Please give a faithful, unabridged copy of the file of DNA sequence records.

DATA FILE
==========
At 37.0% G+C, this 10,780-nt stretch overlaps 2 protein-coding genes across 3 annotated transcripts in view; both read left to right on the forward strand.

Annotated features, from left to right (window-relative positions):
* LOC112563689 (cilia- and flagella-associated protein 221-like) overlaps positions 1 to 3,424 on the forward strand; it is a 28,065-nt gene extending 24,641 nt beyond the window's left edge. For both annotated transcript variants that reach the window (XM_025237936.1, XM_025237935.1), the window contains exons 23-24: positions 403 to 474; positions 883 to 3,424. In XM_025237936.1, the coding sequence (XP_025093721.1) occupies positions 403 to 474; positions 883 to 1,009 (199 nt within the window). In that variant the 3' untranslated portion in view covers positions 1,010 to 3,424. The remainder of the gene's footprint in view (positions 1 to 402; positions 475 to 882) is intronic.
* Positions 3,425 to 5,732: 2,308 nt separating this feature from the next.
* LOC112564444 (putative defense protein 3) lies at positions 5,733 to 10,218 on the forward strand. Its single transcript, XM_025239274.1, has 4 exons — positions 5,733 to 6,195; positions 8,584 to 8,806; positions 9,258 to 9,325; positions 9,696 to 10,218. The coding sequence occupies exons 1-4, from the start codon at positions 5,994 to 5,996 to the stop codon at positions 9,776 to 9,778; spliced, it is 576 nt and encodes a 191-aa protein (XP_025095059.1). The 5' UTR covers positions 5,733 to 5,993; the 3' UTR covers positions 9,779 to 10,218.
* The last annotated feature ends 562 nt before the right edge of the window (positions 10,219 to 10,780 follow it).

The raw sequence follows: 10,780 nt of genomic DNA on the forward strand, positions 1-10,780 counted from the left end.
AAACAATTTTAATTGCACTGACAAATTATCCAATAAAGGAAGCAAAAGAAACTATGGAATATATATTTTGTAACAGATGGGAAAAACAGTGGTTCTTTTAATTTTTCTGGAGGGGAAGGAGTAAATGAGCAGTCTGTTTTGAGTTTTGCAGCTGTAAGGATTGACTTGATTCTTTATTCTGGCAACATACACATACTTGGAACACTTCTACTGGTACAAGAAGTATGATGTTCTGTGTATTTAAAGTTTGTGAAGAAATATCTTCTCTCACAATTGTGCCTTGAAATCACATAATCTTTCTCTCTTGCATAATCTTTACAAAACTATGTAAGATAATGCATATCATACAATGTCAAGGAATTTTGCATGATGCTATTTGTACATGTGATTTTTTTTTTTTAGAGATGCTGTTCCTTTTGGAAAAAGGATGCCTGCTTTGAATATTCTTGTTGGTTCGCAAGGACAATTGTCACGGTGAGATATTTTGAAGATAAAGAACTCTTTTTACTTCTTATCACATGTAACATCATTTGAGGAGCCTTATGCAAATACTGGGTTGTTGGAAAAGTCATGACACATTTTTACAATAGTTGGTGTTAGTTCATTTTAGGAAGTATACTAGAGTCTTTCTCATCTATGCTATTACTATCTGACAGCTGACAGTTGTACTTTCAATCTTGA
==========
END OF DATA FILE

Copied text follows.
At 37.0% G+C, this 10,780-nt stretch overlaps 2 protein-coding genes across 3 annotated transcripts in view; both read left to right on the forward strand.

Annotated features, from left to right (window-relative positions):
* LOC112563689 (cilia- and flagella-associated protein 221-like) overlaps positions 1 to 3,424 on the forward strand; it is a 28,065-nt gene extending 24,641 nt beyond the window's left edge. For both annotated transcript variants that reach the window (XM_025237936.1, XM_025237935.1), the window contains exons 23-24: positions 403 to 474; positions 883 to 3,424. In XM_025237936.1, the coding sequence (XP_025093721.1) occupies positions 403 to 474; positions 883 to 1,009 (199 nt within the window). In that variant the 3' untranslated portion in view covers positions 1,010 to 3,424. The remainder of the gene's footprint in view (positions 1 to 402; positions 475 to 882) is intronic.
* Positions 3,425 to 5,732: 2,308 nt separating this feature from the next.
* LOC112564444 (putative defense protein 3) lies at positions 5,733 to 10,218 on the forward strand. Its single transcript, XM_025239274.1, has 4 exons — positions 5,733 to 6,195; positions 8,584 to 8,806; positions 9,258 to 9,325; positions 9,696 to 10,218. The coding sequence occupies exons 1-4, from the start codon at positions 5,994 to 5,996 to the stop codon at positions 9,776 to 9,778; spliced, it is 576 nt and encodes a 191-aa protein (XP_025095059.1). The 5' UTR covers positions 5,733 to 5,993; the 3' UTR covers positions 9,779 to 10,218.
* The last annotated feature ends 562 nt before the right edge of the window (positions 10,219 to 10,780 follow it).

The raw sequence follows: 10,780 nt of genomic DNA on the forward strand, positions 1-10,780 counted from the left end.
AAACAATTTTAATTGCACTGACAAATTATCCAATAAAGGAAGCAAAAGAAACTATGGAATATATATTTTGTAACAGATGGGAAAAACAGTGGTTCTTTTAATTTTTCTGGAGGGGAAGGAGTAAATGAGCAGTCTGTTTTGAGTTTTGCAGCTGTAAGGATTGACTTGATTCTTTATTCTGGCAACATACACATACTTGGAACACTTCTACTGGTACAAGAAGTATGATGTTCTGTGTATTTAAAGTTTGTGAAGAAATATCTTCTCTCACAATTGTGCCTTGAAATCACATAATCTTTCTCTCTTGCATAATCTTTACAAAACTATGTAAGATAATGCATATCATACAATGTCAAGGAATTTTGCATGATGCTATTTGTACATGTGATTTTTTTTTTTTAGAGATGCTGTTCCTTTTGGAAAAAGGATGCCTGCTTTGAATATTCTTGTTGGTTCGCAAGGACAATTGTCACGGTGAGATATTTTGAAGATAAAGAACTCTTTTTACTTCTTATCACATGTAACATCATTTGAGGAGCCTTATGCAAATACTGGGTTGTTGGAAAAGTCATGACACATTTTTACAATAGTTGGTGTTAGTTCATTTTAGGAAGTATACTAGAGTCTTTCTCATCTATGCTATTACTATCTGACAGCTGACAGTTGTACTTTCAATCTTGA